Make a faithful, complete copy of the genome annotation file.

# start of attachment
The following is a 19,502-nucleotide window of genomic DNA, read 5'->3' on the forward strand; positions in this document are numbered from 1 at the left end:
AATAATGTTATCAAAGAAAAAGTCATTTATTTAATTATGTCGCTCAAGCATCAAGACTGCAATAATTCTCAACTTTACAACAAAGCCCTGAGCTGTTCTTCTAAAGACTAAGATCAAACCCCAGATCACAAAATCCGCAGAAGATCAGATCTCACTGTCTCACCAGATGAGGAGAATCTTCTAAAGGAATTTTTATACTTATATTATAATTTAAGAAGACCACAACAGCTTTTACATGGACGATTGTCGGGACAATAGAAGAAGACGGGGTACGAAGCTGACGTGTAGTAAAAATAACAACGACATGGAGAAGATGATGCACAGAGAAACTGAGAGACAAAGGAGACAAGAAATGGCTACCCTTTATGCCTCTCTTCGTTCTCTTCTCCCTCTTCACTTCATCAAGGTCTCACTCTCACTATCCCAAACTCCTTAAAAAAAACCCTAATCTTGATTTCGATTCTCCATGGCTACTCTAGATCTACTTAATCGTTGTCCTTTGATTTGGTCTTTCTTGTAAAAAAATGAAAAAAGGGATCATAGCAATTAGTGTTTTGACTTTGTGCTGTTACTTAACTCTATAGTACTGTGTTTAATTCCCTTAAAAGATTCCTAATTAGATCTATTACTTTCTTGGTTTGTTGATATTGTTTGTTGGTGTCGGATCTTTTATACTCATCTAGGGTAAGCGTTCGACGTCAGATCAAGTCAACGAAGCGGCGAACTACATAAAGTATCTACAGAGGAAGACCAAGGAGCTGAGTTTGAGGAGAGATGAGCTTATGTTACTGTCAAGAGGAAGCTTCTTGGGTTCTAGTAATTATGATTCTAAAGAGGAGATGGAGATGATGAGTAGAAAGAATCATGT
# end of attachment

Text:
The following is a 19,502-nucleotide window of genomic DNA, read 5'->3' on the forward strand; positions in this document are numbered from 1 at the left end:
AATAATGTTATCAAAGAAAAAGTCATTTATTTAATTATGTCGCTCAAGCATCAAGACTGCAATAATTCTCAACTTTACAACAAAGCCCTGAGCTGTTCTTCTAAAGACTAAGATCAAACCCCAGATCACAAAATCCGCAGAAGATCAGATCTCACTGTCTCACCAGATGAGGAGAATCTTCTAAAGGAATTTTTATACTTATATTATAATTTAAGAAGACCACAACAGCTTTTACATGGACGATTGTCGGGACAATAGAAGAAGACGGGGTACGAAGCTGACGTGTAGTAAAAATAACAACGACATGGAGAAGATGATGCACAGAGAAACTGAGAGACAAAGGAGACAAGAAATGGCTACCCTTTATGCCTCTCTTCGTTCTCTTCTCCCTCTTCACTTCATCAAGGTCTCACTCTCACTATCCCAAACTCCTTAAAAAAAACCCTAATCTTGATTTCGATTCTCCATGGCTACTCTAGATCTACTTAATCGTTGTCCTTTGATTTGGTCTTTCTTGTAAAAAAATGAAAAAAGGGATCATAGCAATTAGTGTTTTGACTTTGTGCTGTTACTTAACTCTATAGTACTGTGTTTAATTCCCTTAAAAGATTCCTAATTAGATCTATTACTTTCTTGGTTTGTTGATATTGTTTGTTGGTGTCGGATCTTTTATACTCATCTAGGGTAAGCGTTCGACGTCAGATCAAGTCAACGAAGCGGCGAACTACATAAAGTATCTACAGAGGAAGACCAAGGAGCTGAGTTTGAGGAGAGATGAGCTTATGTTACTGTCAAGAGGAAGCTTCTTGGGTTCTAGTAATTATGATTCTAAAGAGGAGATGGAGATGATGAGTAGAAAGAATCATGT